Almost every Nigerian knows one or two people who have left the country in the last five years in search of greener pastures in a new wave of emigration known as ‘japa’.
What does ‘japa’ actually mean? Japa is a Yoruba word which means ‘to run away’ or ‘to leave somewhere or something immediately.’
The japa syndrome among the Nigerian populace especially the youths, represents the mass exodus of Nigerians abroad. The trend has evolved over time to represent a way of escape for Nigerians to secure a better life for themselves and their families.
The skilled workers most involved in the mass emigration are doctors/nurses, tech workers and most recently teachers. Many Nigerians have used and are still using the pursuit of quality education as an excuse to ‘japa’, as education is seen as the best bet to get visas easily with various countries offering scholarships for Master’s and undergraduate programmes, some of which come with an option for permanent residency.
The PUNCH reported on November 29 that the Nigerian Association of Resident Doctors, revealed that only about 10,000 resident doctors were left in the country, adding that about 100 resident doctors leave the country monthly to seek greener pastures.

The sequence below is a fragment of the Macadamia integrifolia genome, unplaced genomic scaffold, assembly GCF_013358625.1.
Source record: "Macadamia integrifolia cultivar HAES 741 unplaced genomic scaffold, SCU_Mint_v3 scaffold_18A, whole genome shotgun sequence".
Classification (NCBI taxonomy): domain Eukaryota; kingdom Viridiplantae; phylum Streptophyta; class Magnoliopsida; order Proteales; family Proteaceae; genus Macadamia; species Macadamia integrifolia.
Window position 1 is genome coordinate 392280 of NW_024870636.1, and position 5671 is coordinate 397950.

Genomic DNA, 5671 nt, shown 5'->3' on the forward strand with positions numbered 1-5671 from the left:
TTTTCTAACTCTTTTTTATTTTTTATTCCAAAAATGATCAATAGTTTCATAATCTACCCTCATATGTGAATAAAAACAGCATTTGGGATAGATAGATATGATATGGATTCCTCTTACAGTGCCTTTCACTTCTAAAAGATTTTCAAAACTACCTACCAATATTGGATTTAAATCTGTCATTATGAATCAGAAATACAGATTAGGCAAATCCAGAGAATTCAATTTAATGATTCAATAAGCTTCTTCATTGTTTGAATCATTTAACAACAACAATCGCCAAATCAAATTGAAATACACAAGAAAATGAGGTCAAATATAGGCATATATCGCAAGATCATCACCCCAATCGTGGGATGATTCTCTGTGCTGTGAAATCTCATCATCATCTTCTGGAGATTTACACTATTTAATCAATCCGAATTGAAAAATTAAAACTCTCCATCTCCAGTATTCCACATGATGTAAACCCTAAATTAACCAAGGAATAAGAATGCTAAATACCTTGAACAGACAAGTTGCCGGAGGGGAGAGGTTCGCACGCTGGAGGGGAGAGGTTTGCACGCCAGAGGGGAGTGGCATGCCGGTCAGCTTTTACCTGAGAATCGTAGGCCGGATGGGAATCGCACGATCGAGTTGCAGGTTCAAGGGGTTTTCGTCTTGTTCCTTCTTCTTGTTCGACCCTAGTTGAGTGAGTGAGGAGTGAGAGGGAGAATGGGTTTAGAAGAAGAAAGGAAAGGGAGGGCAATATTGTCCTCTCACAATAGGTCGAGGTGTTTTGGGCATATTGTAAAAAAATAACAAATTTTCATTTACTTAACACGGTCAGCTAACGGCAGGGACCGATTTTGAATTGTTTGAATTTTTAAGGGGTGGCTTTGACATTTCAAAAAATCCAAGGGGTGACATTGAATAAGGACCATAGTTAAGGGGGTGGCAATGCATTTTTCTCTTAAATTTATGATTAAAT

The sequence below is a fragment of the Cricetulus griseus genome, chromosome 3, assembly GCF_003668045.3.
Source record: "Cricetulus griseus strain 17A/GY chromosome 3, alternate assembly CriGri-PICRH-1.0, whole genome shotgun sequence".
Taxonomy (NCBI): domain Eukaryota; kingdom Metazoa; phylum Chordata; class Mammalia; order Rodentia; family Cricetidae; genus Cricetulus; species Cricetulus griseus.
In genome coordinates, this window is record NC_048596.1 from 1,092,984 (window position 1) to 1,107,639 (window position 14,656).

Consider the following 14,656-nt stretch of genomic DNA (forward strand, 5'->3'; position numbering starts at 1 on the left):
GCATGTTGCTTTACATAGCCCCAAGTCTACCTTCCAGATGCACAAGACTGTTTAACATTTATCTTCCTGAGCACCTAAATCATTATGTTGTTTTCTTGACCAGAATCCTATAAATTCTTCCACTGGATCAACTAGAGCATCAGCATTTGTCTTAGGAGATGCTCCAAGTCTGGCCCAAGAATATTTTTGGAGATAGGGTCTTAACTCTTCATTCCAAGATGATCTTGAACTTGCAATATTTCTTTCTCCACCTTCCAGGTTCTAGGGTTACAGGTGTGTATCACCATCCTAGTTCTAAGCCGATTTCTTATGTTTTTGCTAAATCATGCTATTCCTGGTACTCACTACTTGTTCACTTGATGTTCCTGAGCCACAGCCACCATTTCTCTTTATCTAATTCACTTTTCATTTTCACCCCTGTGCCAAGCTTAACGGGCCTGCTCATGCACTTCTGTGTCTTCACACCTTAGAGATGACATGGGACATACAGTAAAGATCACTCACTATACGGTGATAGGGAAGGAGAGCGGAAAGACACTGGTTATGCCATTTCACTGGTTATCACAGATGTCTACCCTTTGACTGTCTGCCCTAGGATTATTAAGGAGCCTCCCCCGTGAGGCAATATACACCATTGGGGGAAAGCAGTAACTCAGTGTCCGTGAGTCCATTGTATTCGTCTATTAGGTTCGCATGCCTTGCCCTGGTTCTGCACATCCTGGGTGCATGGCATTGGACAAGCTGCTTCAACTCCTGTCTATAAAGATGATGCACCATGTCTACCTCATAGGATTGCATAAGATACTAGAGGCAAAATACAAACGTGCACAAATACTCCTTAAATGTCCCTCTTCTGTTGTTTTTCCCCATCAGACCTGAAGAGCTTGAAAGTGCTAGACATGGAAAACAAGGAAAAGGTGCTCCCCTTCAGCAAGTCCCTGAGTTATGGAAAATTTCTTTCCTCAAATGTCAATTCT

In the same vein, the Registrar and Chief Executive Officer of Teachers Registration Council of Nigeria, Prof. Josiah Ajiboye, said over 260 Nigerian teachers have migrated to Canada alone within the year 2022. He also said the United Nations had hinted of its intention to embark on mass recruitment of teachers from Nigeria.
The United Kingdom recently issued a circular stating that from February 2023, Nigerian citizens would be able to apply for a qualified teacher status through the Teaching Regulation Agency in the United Kingdom, that will see teachers get jobs in the UK. I daresay the 260 figure recorded by the TRCN may soon double or even triple.